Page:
On a rainy Wednesday evening in the middle of June, Sunshine Cinemas was bright with flashing bulbs as photographers snapped pictures of a gaggle of impossibly tall, impossibly beautiful women. The angelic onslaught was not a coincidence: they were all there to see a special screening of Girl Model, a documentary by Ashley Sabin and David Redmon that was nominated for the Grand Jury Prize at the Sundance Film Festival. Girl Model follows a 13-year-old Siberian girl who wins a modeling competition and is whisked off to Tokyo, where a modeling agency has promised her fame and fortune.
The documentary paints a grim, Dickensian portrait of the unpleasant, exploitative working conditions endured by some the world’s most attractive people; the situation depicted is not at all uncommon, and the audience, made up of dozens of models—blondes, brunettes, the occasional redhead—was rapt.
After the credits, French model Rachel Blais addressed the room. Her struggles are featured in the film, and she has become a spokesperson for better treatment for fashion models, traveling to screenings and other speaking engagements. Because of her outspokenness, she noted, she is now treated like a pariah.
“I was dropped by my French agency, by my American agency … everyone dropped me after the movie came out,” Ms. Blais told the crowd. “The only reason my Canadian agency kept me on was because I appeared on TV so much they couldn’t drop me without drawing attention. But I haven’t worked in six months.”
This is the less-than-glamorous side of the modeling world, and it’s increasingly coming to mainstream attention: behind the Photoshopped editorials and heavily made-up surfaces, the industry still relies on unsafe, exploitative labor practices and a desperate workforce of scared young women.
That, anyway, is the allegation put forth by seven-month-old advocacy group the Model Alliance, which hosted the Girl Model screening. Facing down an industry mired in secrecy and reluctant to change, the Model Alliance has nonetheless won a series of small victories. As yet another fashion week gets underway, the women behind it are hopeful the group might become the “in thing” this season.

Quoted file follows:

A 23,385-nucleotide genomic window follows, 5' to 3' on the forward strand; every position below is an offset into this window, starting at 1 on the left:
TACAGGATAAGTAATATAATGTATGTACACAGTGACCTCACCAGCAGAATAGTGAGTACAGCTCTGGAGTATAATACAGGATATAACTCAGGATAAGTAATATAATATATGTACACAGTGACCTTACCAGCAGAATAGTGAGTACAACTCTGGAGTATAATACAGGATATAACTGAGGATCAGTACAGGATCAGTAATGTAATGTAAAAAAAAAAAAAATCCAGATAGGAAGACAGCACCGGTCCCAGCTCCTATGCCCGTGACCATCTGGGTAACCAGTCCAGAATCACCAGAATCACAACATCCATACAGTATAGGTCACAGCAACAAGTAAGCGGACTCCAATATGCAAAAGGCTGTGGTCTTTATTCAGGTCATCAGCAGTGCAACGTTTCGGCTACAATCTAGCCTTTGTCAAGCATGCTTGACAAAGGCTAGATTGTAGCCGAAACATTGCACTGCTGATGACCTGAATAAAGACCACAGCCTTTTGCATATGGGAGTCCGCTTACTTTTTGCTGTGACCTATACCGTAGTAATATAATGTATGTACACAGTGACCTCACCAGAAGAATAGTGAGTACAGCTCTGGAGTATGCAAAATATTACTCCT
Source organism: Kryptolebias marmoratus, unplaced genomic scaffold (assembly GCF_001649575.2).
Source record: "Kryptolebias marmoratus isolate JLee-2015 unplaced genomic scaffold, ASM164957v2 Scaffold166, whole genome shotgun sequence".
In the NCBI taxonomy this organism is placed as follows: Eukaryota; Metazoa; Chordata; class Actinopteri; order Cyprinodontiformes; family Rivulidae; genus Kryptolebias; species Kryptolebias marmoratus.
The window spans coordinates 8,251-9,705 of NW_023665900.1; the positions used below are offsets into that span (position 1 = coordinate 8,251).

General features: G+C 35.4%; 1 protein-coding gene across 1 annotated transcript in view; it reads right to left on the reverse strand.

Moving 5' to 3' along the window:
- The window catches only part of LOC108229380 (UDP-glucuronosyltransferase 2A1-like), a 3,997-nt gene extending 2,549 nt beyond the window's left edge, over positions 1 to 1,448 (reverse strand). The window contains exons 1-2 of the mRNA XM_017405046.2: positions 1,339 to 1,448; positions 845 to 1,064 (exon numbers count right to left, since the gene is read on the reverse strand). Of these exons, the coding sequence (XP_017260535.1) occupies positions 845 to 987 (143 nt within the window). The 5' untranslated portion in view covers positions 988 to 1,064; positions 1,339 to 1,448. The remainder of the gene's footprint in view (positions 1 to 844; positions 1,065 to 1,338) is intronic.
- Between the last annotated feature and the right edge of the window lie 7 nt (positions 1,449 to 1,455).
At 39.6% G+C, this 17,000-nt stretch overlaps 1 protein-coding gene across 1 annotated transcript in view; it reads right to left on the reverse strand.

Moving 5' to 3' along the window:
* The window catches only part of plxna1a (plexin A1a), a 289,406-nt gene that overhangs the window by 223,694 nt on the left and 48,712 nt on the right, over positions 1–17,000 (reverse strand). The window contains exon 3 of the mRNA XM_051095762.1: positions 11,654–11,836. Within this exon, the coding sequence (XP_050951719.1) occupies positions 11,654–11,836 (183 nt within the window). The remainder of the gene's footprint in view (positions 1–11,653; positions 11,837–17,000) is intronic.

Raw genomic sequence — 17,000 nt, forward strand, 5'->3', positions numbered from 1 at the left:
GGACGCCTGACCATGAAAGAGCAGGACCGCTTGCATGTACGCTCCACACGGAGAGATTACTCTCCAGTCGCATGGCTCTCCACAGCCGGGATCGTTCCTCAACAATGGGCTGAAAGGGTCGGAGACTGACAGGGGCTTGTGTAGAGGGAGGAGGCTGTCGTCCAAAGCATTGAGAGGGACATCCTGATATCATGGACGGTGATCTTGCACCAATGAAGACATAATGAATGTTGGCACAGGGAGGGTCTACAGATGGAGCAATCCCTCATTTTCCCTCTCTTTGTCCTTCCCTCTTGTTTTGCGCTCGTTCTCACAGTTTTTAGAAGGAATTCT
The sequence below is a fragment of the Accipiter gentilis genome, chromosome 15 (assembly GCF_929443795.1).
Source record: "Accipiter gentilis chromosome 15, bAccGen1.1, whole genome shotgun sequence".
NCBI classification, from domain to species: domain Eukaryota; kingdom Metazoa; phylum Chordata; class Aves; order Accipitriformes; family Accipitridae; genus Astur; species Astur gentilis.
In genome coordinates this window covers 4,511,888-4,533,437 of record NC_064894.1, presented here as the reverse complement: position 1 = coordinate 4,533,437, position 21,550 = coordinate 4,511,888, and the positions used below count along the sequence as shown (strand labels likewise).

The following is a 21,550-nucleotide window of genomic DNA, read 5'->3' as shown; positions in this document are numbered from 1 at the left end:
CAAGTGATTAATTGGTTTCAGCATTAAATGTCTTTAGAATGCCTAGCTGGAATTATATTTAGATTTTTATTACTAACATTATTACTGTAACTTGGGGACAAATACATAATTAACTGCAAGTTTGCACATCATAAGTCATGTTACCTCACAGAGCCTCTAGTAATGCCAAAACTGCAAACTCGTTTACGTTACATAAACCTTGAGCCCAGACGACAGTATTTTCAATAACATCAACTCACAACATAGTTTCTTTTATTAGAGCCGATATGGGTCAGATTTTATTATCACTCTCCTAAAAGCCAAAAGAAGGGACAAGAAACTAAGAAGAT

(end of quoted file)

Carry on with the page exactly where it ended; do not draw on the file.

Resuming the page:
According to the Bureau of Labor Statistics, the average income for a model in America in 2010 was $32,920 a year, and though that might seem like a reasonable rate for standing around all day, consider that that is the average salary of all 1,400 registered models. The bottom 10 percent earn approximately $9.53 per hour, while the few supermodels (those that are left, anyway) skew the numbers. In 2011, the combined total of the top 10 highest-paid supermodels, according to Forbes, was just under $100 million. Almost half of that number was earned by number one on the list, Gisele Bündchen.
Of course, that figure only accounts for models who report their income properly—not those, like Girl Model’s Nadya, who have been told to lie about their age or have conditional work visas and aren’t going to be filing taxes anytime soon.
Not only is the pay meager and often late, very few employers offer models overtime. Since they are essentially freelance contractors, they aren’t provided with health insurance. Subtract out of their pay the standard 20 to 25 percent fee per gig that goes to a model’s agency, plus another 20 percent finder’s fee the agency collects from the model’s employer, as well as repayment of any advances the agency fronted, for instance, to put up young models in one of those infamously cramped ghetto colonies known as model incubators: three bunk-beds in a room, six girls in an apartment, $1,600 each for rent. Often, models end up in debt to the very people who are supposed to be making them money.